• Al, it is possible that Rubio lost because Floridians were fed up with him NOT doing the job they elected him to do. Not only that, but he admitted that he hated the job. Note that Ted Cruz, for all his warts, won Texas rather handily.

    • People here echo the same sentiment that propels Trump nationally: they’re angry at the party they put faith in, and view them all as corrupt, and Trump as some sort of rebel yo rally behind. “He’s not a corrupt politician” is the main thing I get from my conservative friends here in South West Florida.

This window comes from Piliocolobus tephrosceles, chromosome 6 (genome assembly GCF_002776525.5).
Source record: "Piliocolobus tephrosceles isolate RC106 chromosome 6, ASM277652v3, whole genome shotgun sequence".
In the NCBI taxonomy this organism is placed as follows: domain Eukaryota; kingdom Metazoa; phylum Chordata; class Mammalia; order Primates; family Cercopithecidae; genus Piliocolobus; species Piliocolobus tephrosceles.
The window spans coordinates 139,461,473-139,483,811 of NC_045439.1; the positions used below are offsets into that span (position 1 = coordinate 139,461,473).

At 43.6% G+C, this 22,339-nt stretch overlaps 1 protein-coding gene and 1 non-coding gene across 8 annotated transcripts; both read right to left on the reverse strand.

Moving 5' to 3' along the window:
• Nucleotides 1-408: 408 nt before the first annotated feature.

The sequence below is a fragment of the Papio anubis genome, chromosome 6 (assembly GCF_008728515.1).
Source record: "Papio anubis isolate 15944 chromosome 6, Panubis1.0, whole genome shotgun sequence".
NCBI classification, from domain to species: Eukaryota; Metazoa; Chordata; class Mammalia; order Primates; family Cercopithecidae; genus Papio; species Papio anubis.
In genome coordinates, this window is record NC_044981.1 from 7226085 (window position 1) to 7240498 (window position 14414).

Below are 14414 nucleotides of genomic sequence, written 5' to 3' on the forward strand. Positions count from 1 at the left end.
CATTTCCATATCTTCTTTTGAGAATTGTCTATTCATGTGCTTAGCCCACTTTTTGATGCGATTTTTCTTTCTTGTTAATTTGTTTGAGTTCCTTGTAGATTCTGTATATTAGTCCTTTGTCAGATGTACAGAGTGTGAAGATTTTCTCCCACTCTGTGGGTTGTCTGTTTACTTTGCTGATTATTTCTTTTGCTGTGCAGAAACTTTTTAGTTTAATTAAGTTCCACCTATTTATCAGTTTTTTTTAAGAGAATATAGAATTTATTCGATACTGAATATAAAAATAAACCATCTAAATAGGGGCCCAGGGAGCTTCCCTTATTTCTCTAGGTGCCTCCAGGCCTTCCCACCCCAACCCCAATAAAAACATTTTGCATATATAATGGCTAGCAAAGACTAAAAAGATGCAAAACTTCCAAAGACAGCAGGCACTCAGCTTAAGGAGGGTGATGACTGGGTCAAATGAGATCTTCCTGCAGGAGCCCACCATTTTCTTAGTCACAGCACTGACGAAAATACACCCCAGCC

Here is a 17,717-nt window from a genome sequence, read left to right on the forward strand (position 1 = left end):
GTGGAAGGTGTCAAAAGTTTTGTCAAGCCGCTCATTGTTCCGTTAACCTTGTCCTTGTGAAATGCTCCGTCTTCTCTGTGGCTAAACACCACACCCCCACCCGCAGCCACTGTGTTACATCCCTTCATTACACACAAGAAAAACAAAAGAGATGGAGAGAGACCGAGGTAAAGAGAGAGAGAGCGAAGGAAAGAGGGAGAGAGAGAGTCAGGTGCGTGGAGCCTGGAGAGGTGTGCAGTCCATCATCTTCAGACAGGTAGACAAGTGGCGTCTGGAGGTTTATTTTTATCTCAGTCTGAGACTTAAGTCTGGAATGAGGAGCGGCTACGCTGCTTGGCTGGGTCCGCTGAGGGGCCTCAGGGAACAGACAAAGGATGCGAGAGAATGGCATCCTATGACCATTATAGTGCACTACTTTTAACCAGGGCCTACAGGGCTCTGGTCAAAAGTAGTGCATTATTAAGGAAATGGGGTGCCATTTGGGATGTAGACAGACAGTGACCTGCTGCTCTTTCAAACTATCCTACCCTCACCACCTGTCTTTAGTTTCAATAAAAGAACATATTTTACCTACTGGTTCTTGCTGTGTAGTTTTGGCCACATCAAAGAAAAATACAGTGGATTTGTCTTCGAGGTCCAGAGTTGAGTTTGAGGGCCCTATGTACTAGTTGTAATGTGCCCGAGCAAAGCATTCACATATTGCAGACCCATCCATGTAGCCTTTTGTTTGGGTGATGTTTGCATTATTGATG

Mind you I’m not saying it’s a good reason to vote for Trump (still waiting to hear one), just its what they like about him. It also helps that’s hes seen as a sort of anti sjw, extreme to the maxx opposite of the extemist left.

      • “He’s not a corrupt politician” makes as much sense as saying of Hillary Clinton that she’s not a homicidal astronaut or that Cookie Monster is not a philosophy professor. If the noun doesn’t fit, then the adjective is superfluous as well. Being in support of anyone because of what they’re NOT — never mind all the unspeakable things Trump IS, makes the supporter (as I believe we’ve seen written a few times on this blog), a dangerous moron.